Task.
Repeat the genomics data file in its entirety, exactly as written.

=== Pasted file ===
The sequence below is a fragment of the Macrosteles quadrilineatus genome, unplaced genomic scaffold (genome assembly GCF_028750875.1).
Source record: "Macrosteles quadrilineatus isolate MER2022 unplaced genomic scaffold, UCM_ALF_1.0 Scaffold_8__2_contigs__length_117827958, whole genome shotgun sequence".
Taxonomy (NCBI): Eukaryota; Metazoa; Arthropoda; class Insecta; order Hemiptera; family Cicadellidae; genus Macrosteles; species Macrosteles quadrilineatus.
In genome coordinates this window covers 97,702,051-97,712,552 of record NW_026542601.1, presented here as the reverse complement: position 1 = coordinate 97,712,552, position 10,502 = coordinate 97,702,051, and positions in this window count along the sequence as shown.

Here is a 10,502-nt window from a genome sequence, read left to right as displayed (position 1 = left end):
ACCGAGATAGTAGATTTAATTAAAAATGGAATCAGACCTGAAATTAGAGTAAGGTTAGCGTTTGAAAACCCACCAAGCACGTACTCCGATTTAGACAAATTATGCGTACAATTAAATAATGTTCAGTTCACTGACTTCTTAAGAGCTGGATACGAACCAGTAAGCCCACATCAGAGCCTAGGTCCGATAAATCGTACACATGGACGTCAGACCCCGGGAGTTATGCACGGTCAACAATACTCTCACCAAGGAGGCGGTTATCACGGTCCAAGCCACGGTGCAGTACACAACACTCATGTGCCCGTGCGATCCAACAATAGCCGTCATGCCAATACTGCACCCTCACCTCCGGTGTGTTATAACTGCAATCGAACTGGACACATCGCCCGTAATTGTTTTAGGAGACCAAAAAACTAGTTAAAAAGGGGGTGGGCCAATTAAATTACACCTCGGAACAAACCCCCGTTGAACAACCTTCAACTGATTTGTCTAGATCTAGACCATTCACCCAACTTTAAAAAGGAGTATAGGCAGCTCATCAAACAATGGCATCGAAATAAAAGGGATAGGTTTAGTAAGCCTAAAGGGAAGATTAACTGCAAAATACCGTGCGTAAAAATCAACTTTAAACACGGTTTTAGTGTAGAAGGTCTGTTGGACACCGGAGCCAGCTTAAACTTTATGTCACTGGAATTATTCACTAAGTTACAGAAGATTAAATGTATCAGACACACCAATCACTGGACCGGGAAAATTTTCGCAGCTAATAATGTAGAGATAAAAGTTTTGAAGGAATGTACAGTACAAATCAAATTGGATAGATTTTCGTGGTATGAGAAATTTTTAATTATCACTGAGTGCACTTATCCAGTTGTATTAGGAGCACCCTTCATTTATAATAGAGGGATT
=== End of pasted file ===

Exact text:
The sequence below is a fragment of the Macrosteles quadrilineatus genome, unplaced genomic scaffold (genome assembly GCF_028750875.1).
Source record: "Macrosteles quadrilineatus isolate MER2022 unplaced genomic scaffold, UCM_ALF_1.0 Scaffold_8__2_contigs__length_117827958, whole genome shotgun sequence".
Taxonomy (NCBI): Eukaryota; Metazoa; Arthropoda; class Insecta; order Hemiptera; family Cicadellidae; genus Macrosteles; species Macrosteles quadrilineatus.
In genome coordinates this window covers 97,702,051-97,712,552 of record NW_026542601.1, presented here as the reverse complement: position 1 = coordinate 97,712,552, position 10,502 = coordinate 97,702,051, and positions in this window count along the sequence as shown.

Here is a 10,502-nt window from a genome sequence, read left to right as displayed (position 1 = left end):
ACCGAGATAGTAGATTTAATTAAAAATGGAATCAGACCTGAAATTAGAGTAAGGTTAGCGTTTGAAAACCCACCAAGCACGTACTCCGATTTAGACAAATTATGCGTACAATTAAATAATGTTCAGTTCACTGACTTCTTAAGAGCTGGATACGAACCAGTAAGCCCACATCAGAGCCTAGGTCCGATAAATCGTACACATGGACGTCAGACCCCGGGAGTTATGCACGGTCAACAATACTCTCACCAAGGAGGCGGTTATCACGGTCCAAGCCACGGTGCAGTACACAACACTCATGTGCCCGTGCGATCCAACAATAGCCGTCATGCCAATACTGCACCCTCACCTCCGGTGTGTTATAACTGCAATCGAACTGGACACATCGCCCGTAATTGTTTTAGGAGACCAAAAAACTAGTTAAAAAGGGGGTGGGCCAATTAAATTACACCTCGGAACAAACCCCCGTTGAACAACCTTCAACTGATTTGTCTAGATCTAGACCATTCACCCAACTTTAAAAAGGAGTATAGGCAGCTCATCAAACAATGGCATCGAAATAAAAGGGATAGGTTTAGTAAGCCTAAAGGGAAGATTAACTGCAAAATACCGTGCGTAAAAATCAACTTTAAACACGGTTTTAGTGTAGAAGGTCTGTTGGACACCGGAGCCAGCTTAAACTTTATGTCACTGGAATTATTCACTAAGTTACAGAAGATTAAATGTATCAGACACACCAATCACTGGACCGGGAAAATTTTCGCAGCTAATAATGTAGAGATAAAAGTTTTGAAGGAATGTACAGTACAAATCAAATTGGATAGATTTTCGTGGTATGAGAAATTTTTAATTATCACTGAGTGCACTTATCCAGTTGTATTAGGAGCACCCTTCATTTATAATAGAGGGATT